Why Spay or Neuter
- Euthanasia due to being a surplus (unwanted) pet is the number one leading cause of death of companion animals in the US, ahead of cancer, heart disease and accidents.
- Every year five to six million animals are euthanized because there are no homes for them. Millions of others are abandoned to starve, shot or are drowned.
- In addition to saving lives, spaying and neutering can drastically improve your pet's health and life expectancy.
What can you do to stop the suffering?
- Spay or neuter your pet!
Is spaying or neutering good for my pet?
- Early age sterilization of dogs and cats drastically reduces the risk of breast cancer (dogs are the leading mammal to get breast cancer and are nine times more likely to get this disease than people).
- Spaying eliminates the possibility of uterine and ovarian cancer.
- Neutering a male reduces the risk of both prostate enlargement and prostate cancer.
Things to consider.
- Neutering will make your male pet less likely to roam, get in fights, or become lost. Roaming is connected to property destruction and most animal related neighbor against neighbor complaints involve animals which are not spayed or neutered. Most canines which become victims of animal cruelty are intact (unneutered) male dogs; roaming, combined with annoying breeding behavior, place them in danger. 80% of dogs killed on the highway are intact male dogs.
- Pet Overpopulation Affects All Taxpayers (including those who don’t even like dogs and cats!)
- According to the US Centers on Disease Control and Prevention, 76% of dog bites are caused by intact male dogs. Over 333,000 dog bites per year cost around $5000 each, totaling over two billion dollars. (Dogs kept on chains or isolated in pens and away from social contact are two other main factors in dog bites). Spayed and neutered pets are less likely to bite.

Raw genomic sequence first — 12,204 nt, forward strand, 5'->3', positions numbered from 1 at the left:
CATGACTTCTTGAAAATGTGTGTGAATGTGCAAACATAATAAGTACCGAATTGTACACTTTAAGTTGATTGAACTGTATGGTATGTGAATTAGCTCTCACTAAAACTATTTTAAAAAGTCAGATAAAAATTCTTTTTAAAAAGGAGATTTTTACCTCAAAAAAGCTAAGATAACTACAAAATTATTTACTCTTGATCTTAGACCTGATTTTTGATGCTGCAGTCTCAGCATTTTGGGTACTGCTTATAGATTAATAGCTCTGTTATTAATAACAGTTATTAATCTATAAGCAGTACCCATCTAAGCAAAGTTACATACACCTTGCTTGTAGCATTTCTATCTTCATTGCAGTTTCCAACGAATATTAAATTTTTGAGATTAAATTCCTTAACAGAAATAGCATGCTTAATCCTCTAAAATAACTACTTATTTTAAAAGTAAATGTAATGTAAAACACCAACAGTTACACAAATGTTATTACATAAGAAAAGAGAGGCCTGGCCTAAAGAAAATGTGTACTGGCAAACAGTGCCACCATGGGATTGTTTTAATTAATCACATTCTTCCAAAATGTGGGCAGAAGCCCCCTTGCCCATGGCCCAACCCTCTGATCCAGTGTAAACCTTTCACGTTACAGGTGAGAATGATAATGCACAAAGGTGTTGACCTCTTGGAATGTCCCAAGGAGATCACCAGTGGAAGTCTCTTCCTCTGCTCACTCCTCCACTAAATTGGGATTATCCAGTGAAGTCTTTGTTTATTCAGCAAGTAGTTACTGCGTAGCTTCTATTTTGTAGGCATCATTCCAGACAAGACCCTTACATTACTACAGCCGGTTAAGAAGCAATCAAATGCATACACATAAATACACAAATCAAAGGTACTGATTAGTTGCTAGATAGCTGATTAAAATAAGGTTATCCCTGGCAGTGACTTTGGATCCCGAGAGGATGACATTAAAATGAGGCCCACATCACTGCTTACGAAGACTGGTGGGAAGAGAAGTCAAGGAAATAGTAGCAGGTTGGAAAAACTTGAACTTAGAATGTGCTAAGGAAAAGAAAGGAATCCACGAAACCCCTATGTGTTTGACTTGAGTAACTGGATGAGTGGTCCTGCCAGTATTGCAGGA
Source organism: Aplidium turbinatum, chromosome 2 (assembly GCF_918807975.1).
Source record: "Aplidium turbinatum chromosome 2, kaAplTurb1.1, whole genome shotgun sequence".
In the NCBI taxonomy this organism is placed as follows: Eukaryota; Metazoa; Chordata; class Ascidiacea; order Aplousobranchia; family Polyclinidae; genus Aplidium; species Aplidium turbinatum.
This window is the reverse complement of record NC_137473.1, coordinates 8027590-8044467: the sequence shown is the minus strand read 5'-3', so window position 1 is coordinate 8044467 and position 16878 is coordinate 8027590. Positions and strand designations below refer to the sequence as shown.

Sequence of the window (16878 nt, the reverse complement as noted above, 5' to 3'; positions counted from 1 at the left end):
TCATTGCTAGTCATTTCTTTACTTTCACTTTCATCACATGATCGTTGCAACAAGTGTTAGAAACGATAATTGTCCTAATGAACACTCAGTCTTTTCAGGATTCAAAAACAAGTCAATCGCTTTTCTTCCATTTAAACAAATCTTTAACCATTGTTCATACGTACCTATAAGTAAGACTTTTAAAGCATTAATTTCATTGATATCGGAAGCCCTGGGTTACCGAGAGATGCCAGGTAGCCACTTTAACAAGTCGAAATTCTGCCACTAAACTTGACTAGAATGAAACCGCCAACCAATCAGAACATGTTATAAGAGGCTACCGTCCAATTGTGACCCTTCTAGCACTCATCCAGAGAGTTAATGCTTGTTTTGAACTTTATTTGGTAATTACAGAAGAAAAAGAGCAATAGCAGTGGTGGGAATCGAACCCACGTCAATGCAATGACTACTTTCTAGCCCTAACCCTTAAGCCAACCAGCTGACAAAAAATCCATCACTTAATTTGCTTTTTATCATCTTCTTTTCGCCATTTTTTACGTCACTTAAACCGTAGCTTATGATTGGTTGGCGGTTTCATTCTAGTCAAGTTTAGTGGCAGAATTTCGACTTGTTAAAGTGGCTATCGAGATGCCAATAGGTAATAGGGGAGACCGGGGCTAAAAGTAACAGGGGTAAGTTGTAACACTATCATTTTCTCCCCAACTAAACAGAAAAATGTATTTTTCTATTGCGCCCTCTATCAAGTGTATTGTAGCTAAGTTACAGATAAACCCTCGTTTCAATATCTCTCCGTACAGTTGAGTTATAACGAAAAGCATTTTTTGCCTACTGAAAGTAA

- According to the US Centers for Disease Control and Prevention, the average dog bite seen in an emergency room costs over five thousand dollars to treat.
Over two billion dollars are spent on animal control, essentially to collect, house and dispose of unwanted pets, in the US each year.
- Less than one percent of the money spent to collect, house and kill unwanted animals is spent on spaying/ neutering and education, although spay/ neuter is the only answer to pet overpopulation.
- A Massachusetts study revealed that 90% of unwanted litters are produced by female pets that will later be spayed. Just adjusting the timeline (when the female cat is spayed) could prevent the birth of over two million kittens per year without even adding to the number of spays needed!
- Preventing the first litter increases the value of spay/ neuter programs nationwide.
- The cost to hold and adopt pets nationally is two to five hundred dollars each, the cost of spay/ neuter subsidy is under one hundred.
- Spay/ neuter ordinances that are enforced are effective. In Tulsa Oklahoma, stepped up enforcement efforts resulted in an almost immediate and dramatic drop in unwanted litters entering the shelter!
- Neutered cats are less likely to spray and mark territory, the leading cause of property damage by outdoor cats.
- Unaltered animals often exhibit more behavior and temperament problems than those that have been spayed or neutered.
- It's good for You, Your Pet, and the Community